Uganda has finally repossessed Uganda Railways after Rift Valley Railways (RVR) ran it down for 12 years.
The 120-year-old railway line was concessioned out in 2006 to what the revolutionary NRM government told us was a rich and experienced South African government railway company.
But like the case has been with many transactions under this government, the investors procured for the railway business were just a bunch of fortune-hunters who simply sniffed at an opportunity.
In the concession, Rift Valley Railways was supposed to rehabilitate wagons, procure new locomotives and rehabilitate existing ones.
It was also supposed to repair the track between Jinja and Kampala. It was supposed to increase freight volumes up to 217.3 million tonnes as a baseline and to reach a level of 275 million tonnes within a period of two years after the signing of the concession (2006).
As a country, we were also entitled to 11.1 per cent of revenue of the railway business. How this figure was worked out, I don’t know!
I had an opportunity to chair the parliamentary committee on Commissions, Statutory Authorities and State Enterprises (Cosase) for two and a half years (from December 2014 to May 2016) and Uganda Railways Corporation (URC) was one of the companies that appeared before us.
The managers of URC, which was supposed to oversee the concession, told us (Cosase) that RVR breached the terms of agreement right from the start and was incapable of managing a business of this magnitude.
The country must know that two things happened immediately after RVR took over our railways. The investors took away all the brand new vehicles (4WD) to Kenya, where they had also entered into a concession to manage Kenya Railways.
As the investors were feasting on new vehicles and other assets, the revolutionary government was feasting on prime land. Most of Uganda Railways land was categorized as non-core assets and, therefore, not handed over to RVR.
The scavengers in government descended on it and by the time sale of Uganda Railways land was halted, the corporation had been stripped of all its residential houses in Kololo near the airstrip, in Nsambya and Kabuusu on Masaka road.
And this has happened to all corporations. Land belonging to Uganda Broadcasting Corporation (UBC) in Kololo, Bugolobi and in Industrial Area was robbed in broad daylight by the revolutionaries or their agents. Remember what happened to National Social Security Fund (NSSF) houses in Muyenga and elsewhere? What about the cotton houses in Nakasero?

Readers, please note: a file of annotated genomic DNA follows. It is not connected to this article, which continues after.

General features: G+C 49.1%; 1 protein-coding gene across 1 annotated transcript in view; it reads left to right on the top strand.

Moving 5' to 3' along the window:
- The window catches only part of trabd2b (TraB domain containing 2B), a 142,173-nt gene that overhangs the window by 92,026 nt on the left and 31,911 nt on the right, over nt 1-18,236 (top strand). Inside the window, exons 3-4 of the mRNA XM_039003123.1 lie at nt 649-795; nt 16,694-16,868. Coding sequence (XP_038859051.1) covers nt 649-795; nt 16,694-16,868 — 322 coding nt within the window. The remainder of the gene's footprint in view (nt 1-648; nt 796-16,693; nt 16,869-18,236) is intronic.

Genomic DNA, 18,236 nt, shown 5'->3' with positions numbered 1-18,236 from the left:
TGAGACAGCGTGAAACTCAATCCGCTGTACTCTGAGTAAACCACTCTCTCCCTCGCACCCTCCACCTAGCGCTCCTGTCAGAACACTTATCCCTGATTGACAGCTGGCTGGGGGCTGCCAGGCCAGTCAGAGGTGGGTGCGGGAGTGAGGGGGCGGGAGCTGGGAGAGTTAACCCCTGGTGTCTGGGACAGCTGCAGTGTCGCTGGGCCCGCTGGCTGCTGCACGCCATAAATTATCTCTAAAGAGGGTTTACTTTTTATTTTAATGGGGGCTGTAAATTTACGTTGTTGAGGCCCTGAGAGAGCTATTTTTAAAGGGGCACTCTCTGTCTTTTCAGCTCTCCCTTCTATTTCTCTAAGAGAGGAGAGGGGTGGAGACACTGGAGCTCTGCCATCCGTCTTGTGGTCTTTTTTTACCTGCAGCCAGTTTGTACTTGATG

Most of the buildings in Nakasero, Kololo, Bugolobi and part of Kamwokya belonged to the public. I fear to use the word government because Mr Museveni thinks government is his private company. These fellows have looted this country!
Therefore, what was supposed to be sold in the second phase was railway land in Jinja, Tororo, Gulu and Masindi. Phase one was for Kampala.
This is the condition under which Uganda Railways is being repossessed. And you didn’t have to be an engineer to know that RVR was a circus. First, even as a parliamentary committee chairman, I failed to know who these RVR fellows were.
In truth, they were not the South African government company that we had been promised. Maybe one of the original concession owners was a South African and, I think, another a British. Something like that!
Eventually, these ones sold their stake to a Cairo-based company called Qalaa Holdings, or something like that...
After failing to reap big in the railway business, the concessionaires, I am told, wanted to sell the line to the Chinese before running away.
That is how they rushed to evict poor people who had settled around the non-functional rail line. The intention was to sell the line to Chinese companies that want to construct the standard gauge railway. This didn’t work out, hence halting the eviction. That was the last business opportunity that RVR wanted to exploit before running away with their bounty.
If you want to know how poor and unprepared RVR was, even the $64 million they wanted to use to revitalize the business was borrowed from International Finance Corporation (World Bank) and German Development Bank (KfW). These fellows came in without money or, if they had, they never wanted to invest it.
And I think that is what the Umeme concession is all about. The investors came in with very little and are collecting billions which they repatriate and just reinvest a small portion of it. It is the reason parliament recommended termination of this concession as well.
One of our biggest problems in the electricity sector today is generation of excess power. We are generating about 685MW and consuming 550MW, according to Electricity Regulatory Authority (ERA). And to pay off the excess power generated, we are spending Shs 68 billion on thermo generators and about Shs 11.57 billion on what is called deemed energy purchases.
The concessionaire (Umeme) has no obligation to expand the transmission lines. That is why only about 20 per cent of Ugandans are using electricity, which explains the excess. We should never have sold this business because it is capable of growing by itself if only managed properly by nationals (patriots).
That is where we are. Wait when these agreements with Chinese companies begin to run.
The author is Kira Municipality MP and opposition chief whip in parliament.